Climate Crisis And The Perils of Incrementalism

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Climate specialists have characterized the climate crisis as unpreventable. The planet is heating beyond repair, and yet, communities are still forced to negotiate with elected officials, begging and pleading for their lives, for a dignified chance at survival. 

By Kyliel Thompson

In 1989, the late, but always timely, James Baldwin invoked a modification of progress in the interview, “The Price of the Ticket,” demanding to know the terms of “progression.” Baldwin, a product of urban sociality, makes clear his disbelief of progress, experiencing its full abjectness, and how the very idea necessitates his demise. Said otherwise, Baldwin’s protest of progress can easily be characterized as a departure from the bleak promises of electoral incrementalism—applicable to our current ecological crisis, a symptom of imperialism. In such an emergency, progress becomes a privilege, as those whom it should most benefit are handed only its misfortunes. Progress performs as an accurate guise for change. We are forced into waiting, a placeholder for death under incrementalism, all to soothe the illusion of “progress,” as progress does not malfunction, it operates as normal. Progress is a transposition of death.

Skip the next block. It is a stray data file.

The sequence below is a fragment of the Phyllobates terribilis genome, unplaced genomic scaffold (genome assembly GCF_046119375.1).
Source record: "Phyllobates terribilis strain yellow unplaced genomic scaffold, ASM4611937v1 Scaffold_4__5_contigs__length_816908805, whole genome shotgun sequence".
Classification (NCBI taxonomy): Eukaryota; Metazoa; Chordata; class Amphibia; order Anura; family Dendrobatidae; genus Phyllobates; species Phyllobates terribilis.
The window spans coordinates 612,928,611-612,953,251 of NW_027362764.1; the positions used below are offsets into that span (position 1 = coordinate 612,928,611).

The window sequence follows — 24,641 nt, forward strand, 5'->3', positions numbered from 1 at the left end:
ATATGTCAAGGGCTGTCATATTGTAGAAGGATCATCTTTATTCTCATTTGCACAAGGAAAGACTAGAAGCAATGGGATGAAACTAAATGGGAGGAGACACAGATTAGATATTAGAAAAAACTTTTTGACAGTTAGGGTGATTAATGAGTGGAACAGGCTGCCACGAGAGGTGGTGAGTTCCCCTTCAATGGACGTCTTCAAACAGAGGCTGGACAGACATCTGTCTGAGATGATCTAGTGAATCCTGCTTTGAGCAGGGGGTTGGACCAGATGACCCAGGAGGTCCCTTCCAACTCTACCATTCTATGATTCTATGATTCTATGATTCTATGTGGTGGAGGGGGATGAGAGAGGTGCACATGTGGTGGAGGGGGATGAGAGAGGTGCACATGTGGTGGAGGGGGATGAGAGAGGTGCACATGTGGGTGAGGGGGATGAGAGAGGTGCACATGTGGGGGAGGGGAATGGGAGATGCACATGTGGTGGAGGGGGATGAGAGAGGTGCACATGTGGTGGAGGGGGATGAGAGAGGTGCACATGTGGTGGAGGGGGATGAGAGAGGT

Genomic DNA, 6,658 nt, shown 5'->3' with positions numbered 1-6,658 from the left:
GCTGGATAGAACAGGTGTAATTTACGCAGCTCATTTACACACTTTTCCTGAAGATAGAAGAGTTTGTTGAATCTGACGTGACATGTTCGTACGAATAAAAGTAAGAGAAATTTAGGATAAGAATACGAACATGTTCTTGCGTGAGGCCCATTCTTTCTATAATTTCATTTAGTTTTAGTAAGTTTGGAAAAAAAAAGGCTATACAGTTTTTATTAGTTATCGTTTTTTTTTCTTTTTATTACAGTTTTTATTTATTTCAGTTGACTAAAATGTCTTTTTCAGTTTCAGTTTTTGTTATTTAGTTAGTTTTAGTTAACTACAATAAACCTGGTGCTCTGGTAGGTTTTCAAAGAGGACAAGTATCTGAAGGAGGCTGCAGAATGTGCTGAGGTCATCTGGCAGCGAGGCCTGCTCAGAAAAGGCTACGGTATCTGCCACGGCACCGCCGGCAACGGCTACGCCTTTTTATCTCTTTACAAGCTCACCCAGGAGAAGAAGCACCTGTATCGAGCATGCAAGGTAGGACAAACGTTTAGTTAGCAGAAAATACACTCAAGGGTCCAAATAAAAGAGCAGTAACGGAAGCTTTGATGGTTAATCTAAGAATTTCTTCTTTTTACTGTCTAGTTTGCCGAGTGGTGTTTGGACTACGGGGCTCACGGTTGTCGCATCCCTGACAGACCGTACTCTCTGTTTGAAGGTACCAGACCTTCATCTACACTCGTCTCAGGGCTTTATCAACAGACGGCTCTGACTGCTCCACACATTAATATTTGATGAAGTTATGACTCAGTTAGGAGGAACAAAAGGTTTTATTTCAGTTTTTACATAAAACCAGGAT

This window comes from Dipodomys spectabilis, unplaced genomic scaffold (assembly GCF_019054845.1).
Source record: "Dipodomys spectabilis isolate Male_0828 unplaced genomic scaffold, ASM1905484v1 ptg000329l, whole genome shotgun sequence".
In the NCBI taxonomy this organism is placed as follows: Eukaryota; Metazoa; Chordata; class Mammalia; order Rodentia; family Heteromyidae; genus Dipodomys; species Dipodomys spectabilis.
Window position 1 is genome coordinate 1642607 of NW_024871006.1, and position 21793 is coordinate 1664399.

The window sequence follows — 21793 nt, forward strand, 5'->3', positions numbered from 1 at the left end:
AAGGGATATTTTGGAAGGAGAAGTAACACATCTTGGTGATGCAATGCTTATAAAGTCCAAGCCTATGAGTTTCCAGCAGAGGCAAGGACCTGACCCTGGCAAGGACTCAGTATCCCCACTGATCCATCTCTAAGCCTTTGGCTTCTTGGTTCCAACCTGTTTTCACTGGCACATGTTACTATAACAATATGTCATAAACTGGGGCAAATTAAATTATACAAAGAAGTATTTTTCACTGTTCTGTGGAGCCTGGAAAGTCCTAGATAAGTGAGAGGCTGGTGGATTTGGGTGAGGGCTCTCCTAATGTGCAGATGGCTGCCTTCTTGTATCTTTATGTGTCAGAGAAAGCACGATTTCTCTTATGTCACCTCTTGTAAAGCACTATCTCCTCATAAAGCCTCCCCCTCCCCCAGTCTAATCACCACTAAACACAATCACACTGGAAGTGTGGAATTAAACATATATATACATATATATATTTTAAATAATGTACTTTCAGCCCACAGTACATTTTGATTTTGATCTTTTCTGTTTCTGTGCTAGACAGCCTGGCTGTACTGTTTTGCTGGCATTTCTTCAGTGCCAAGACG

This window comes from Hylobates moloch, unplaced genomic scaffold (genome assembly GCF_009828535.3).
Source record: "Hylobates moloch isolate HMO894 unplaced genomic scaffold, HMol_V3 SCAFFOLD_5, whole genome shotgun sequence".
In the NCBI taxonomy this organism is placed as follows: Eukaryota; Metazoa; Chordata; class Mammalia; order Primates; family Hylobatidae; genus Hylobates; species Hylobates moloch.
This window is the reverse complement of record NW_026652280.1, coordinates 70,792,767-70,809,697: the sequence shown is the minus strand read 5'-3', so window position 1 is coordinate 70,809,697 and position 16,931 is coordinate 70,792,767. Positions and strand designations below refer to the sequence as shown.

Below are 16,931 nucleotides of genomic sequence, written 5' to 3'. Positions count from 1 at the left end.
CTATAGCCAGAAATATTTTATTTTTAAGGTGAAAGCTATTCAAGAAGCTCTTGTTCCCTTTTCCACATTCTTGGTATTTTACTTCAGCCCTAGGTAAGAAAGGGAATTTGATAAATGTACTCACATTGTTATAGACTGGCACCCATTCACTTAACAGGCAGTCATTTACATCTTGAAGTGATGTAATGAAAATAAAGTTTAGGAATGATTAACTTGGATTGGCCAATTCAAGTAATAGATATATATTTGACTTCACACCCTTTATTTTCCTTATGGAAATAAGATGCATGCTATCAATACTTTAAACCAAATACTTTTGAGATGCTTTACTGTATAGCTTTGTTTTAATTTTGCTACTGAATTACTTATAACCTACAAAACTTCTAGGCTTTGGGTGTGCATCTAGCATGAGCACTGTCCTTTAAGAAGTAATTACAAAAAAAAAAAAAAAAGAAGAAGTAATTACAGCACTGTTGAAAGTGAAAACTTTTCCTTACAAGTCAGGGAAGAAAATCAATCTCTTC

On August 9th, 2021, The New York Times published an article detailing a recent Intergovernmental Panel on Climate Change (IPCC) scientific report—an intervention on the current climate catastrophe. Climate specialists have characterized the climate crisis as unpreventable. Unpreventable, in the sense that it is no longer looming, and will progressively become worse if societal interventions aren’t proactive. Scientists have warned us of this rapid increase in Earth’s temperature for decades, noting that the rate at which the planet warms continues to increase exponentially. Now, the planet is heating beyond repair, and yet, communities are still forced to negotiate with elected officials, begging and pleading for their lives, for a dignified chance at survival. Rather than our needs being met with meaningful solutions, our representatives veil their private interests behind public policy, often assigning the fault on bipartisanship.